SSH Authentication

You might find putting your password in each time you want to push changes a bit of a pain, make your life easy using SSH keys (which you like use for SSH anyway). If you don't have an SSH key then create one with ssh-keygen. Then upload your public key (by default ~/.ssh/id_rsa.pub) to your GitHub account by copying and pasting it under Settings > SSH Keys > New SSH Key and giving the key an appropriate name (e.g. one that reflects the computer its for). Assuming you use Keychain to load your SSH keys when you initially login (i.e. you're prompted for the password for your SSH key it gets loaded into memory and then used each time its required) you can then push staged changes without having to enter your password.

Test your SSH authentication with…

$ ssh -T git@github.com
Hi [username]! You've successfully authenticated, but GitHub does not provide shell access.
</bash>
==== Multiple Accounts ====
 
After having made a start I realised that I wanted to keep my personal and professional work separate so I created a second GitHub account for my work email address.  But how to handle that on my local computers?  Unsurprisingly I'm not the first person to have wanted to do this.
 
=== Generate a second SSH Key ===
 
You can't use the same public SSH key with more than one GitHub account so you have to create a second to use with work.  You don't want to overwrite your existing keys though so do the following (you can substitute ''work'' for anything that is useful/memorable/relevant to you)...
 
<code bash>
mkdir ~/.ssh/work
ssh-keygen -f ~/.ssh/work/id_rsa

Make sure that all keys are loaded when you login by modifying ~/.bash_profile to call keychain to add them…

# Keychain
/usr/bin/keychain --agents ssh ~/.ssh/id_rsa
/usr/bin/keychain --agents ssh ~/.ssh/work/id_rsa
. ~/.keychain/$HOSTNAME-sh

Now when you next login you should be prompted for your login in password followed by each of the passwords for your keys in turn (assuming you're using something like ssh-askpass-fullscreen.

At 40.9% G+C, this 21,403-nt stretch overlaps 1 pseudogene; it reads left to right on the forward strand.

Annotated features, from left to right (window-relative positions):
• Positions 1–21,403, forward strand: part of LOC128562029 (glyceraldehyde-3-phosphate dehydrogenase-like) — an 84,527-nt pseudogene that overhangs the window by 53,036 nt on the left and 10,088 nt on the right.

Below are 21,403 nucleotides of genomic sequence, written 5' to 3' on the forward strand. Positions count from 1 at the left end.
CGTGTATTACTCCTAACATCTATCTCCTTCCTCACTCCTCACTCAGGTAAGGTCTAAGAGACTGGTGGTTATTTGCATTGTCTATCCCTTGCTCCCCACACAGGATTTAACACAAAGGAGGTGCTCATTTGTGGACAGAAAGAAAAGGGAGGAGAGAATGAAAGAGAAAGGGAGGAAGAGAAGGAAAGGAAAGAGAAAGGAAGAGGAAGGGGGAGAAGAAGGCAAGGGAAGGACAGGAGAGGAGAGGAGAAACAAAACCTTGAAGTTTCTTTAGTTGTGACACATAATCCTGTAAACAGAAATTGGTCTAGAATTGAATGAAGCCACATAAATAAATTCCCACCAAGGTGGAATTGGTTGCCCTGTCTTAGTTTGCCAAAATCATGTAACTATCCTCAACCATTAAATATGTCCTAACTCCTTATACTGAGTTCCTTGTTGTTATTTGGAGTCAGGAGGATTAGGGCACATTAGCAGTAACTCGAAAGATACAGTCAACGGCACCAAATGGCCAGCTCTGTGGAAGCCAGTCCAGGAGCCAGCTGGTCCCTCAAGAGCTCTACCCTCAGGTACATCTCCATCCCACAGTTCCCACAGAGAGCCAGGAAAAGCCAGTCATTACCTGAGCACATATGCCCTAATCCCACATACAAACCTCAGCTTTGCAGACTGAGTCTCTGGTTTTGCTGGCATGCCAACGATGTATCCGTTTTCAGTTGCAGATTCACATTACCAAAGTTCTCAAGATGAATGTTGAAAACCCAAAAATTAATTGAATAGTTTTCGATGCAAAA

Configure SSH to use different keys

You've two SSH keys, one for each GitHub account, but how does SSH know which to use when? This is done via ~/.ssh/config by setting up a default configuration for github.com and a second one for the second GitHub account you created (in this example work-github.com).

Host github.com
     Hostname github.com
     PreferredAuthentications publickey     
     IdentityFile ~/.ssh/id_rsa
Host work.github.com
     Hostname github.com
     PreferredAuthentications publickey
     IdentityFile ~/.ssh/work/id_rsa

Test that the new key works using the following (substituting work for whatever you have called your repository)…

ssh -T git@work.github.com

Modify the project to use the alternative account

When you place a directory (/project folder) under version control Git creates the sub-directory and populates it with the necessary files. One key file is the configuration for the project .git/config and within it are details of the username and email address. You should change these to use your secondary account…

[core]
	repositoryformatversion = 0
	filemode = true
	bare = false
	logallrefupdates = true
[user]
        name = My Name
        email = my.work@email.com
[remote "origin"]
	url = git@work.github.com:work/dipep.git
	fetch = +refs/heads/*:refs/remotes/origin/*
[branch "master"]
	remote = origin
	merge = refs/heads/master

…this means that when an attempt is made to push to GitHub the alternative work email address is used because the target url is specified as work.github.com (rather than github.com) and you have configured SSH to recognise this and use an alternative SSH key.

Learning Git/Github

Multiple Accounts

git/git.txt · Last modified: 2016/12/06 17:43 by neil